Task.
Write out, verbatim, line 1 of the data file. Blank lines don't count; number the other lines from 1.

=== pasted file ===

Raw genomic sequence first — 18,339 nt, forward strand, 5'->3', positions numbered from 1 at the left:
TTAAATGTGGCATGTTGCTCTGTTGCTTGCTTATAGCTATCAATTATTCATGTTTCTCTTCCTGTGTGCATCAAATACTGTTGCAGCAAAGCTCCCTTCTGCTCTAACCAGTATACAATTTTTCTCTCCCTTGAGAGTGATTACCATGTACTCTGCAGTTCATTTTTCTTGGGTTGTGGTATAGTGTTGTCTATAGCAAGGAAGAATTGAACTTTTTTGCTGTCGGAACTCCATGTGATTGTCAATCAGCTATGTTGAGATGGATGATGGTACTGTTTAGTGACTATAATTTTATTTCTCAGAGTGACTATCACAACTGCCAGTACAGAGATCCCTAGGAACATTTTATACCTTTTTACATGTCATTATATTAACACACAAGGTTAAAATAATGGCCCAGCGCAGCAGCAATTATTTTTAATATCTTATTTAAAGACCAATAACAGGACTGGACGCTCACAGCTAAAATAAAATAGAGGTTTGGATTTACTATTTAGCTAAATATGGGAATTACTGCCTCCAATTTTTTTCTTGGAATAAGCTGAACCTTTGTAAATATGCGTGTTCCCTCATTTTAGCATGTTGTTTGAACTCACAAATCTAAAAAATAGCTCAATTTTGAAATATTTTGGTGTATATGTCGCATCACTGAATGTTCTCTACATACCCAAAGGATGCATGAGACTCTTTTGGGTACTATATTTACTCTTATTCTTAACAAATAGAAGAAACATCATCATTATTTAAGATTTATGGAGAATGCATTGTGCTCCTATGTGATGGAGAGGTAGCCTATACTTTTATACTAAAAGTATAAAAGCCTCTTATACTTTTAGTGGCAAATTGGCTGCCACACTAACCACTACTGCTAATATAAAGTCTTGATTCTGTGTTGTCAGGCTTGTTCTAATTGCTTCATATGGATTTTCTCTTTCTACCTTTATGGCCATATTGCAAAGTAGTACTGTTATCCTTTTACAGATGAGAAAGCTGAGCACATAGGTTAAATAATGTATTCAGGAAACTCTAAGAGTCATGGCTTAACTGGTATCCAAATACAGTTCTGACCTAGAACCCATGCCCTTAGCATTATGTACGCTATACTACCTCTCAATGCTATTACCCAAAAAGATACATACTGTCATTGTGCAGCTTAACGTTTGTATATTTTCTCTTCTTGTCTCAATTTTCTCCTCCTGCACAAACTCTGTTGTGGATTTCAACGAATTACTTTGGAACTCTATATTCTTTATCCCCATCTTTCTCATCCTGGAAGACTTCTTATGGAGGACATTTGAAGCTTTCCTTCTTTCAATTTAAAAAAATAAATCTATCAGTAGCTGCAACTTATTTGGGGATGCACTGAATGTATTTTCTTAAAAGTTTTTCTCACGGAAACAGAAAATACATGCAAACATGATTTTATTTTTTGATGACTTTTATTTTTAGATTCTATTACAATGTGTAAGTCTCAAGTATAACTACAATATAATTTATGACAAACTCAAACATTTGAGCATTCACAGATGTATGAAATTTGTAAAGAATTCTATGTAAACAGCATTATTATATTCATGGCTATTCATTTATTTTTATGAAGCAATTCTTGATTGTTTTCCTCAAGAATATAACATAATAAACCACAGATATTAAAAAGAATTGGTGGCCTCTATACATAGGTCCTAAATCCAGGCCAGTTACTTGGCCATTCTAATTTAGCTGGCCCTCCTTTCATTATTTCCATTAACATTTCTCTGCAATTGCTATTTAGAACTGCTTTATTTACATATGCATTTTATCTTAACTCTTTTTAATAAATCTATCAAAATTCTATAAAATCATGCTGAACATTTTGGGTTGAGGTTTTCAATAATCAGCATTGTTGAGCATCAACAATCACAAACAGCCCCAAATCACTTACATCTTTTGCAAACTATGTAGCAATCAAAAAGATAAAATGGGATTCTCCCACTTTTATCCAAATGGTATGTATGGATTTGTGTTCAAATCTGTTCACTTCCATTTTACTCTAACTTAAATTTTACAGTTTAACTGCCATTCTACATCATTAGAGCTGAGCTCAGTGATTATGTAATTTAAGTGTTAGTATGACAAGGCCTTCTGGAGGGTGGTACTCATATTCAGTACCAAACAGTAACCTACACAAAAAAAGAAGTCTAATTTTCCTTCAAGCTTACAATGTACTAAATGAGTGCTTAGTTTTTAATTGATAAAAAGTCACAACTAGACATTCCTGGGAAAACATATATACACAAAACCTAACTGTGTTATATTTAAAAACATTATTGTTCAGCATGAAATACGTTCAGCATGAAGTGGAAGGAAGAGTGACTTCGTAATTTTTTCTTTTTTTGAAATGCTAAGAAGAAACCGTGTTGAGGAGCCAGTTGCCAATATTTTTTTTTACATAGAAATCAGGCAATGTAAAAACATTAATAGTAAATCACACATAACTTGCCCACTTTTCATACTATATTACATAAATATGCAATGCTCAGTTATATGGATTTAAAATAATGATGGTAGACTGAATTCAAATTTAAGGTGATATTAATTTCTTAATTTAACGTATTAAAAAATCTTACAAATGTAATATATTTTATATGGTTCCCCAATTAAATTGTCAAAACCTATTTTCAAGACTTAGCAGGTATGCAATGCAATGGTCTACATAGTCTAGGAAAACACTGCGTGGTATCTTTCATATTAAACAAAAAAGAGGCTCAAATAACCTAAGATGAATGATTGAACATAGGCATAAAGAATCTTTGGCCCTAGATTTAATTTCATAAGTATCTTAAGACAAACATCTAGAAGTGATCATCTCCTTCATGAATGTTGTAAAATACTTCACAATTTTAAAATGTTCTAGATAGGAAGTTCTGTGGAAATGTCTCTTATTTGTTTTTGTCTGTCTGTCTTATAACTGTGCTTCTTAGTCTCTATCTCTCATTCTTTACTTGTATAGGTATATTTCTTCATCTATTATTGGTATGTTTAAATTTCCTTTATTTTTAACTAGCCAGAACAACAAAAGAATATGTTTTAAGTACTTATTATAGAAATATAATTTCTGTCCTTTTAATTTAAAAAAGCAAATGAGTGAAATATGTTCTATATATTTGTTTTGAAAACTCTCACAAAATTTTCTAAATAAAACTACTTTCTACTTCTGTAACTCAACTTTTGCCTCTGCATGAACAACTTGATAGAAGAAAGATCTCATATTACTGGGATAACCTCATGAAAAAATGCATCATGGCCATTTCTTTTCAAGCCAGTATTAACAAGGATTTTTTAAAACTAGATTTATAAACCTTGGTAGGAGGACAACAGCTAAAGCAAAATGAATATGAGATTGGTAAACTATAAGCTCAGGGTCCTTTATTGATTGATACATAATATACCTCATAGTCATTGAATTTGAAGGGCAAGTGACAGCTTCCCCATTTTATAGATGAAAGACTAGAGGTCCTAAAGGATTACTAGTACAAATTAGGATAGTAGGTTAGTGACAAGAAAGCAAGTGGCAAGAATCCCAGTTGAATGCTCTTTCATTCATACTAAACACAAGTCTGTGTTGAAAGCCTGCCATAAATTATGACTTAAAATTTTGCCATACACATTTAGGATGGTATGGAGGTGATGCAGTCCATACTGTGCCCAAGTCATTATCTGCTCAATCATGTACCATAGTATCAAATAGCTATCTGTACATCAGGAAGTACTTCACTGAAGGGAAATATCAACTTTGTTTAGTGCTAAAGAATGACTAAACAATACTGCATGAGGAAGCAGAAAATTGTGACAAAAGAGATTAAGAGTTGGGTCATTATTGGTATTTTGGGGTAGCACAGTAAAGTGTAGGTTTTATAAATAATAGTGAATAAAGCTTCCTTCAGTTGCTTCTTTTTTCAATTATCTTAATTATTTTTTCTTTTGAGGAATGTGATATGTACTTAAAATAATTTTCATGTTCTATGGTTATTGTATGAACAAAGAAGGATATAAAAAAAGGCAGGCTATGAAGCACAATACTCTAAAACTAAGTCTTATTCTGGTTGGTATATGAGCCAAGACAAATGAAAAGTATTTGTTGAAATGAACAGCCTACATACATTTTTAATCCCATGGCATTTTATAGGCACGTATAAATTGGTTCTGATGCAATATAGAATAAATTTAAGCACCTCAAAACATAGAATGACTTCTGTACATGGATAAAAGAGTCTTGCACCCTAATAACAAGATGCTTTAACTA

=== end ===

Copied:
Raw genomic sequence first — 18,339 nt, forward strand, 5'->3', positions numbered from 1 at the left: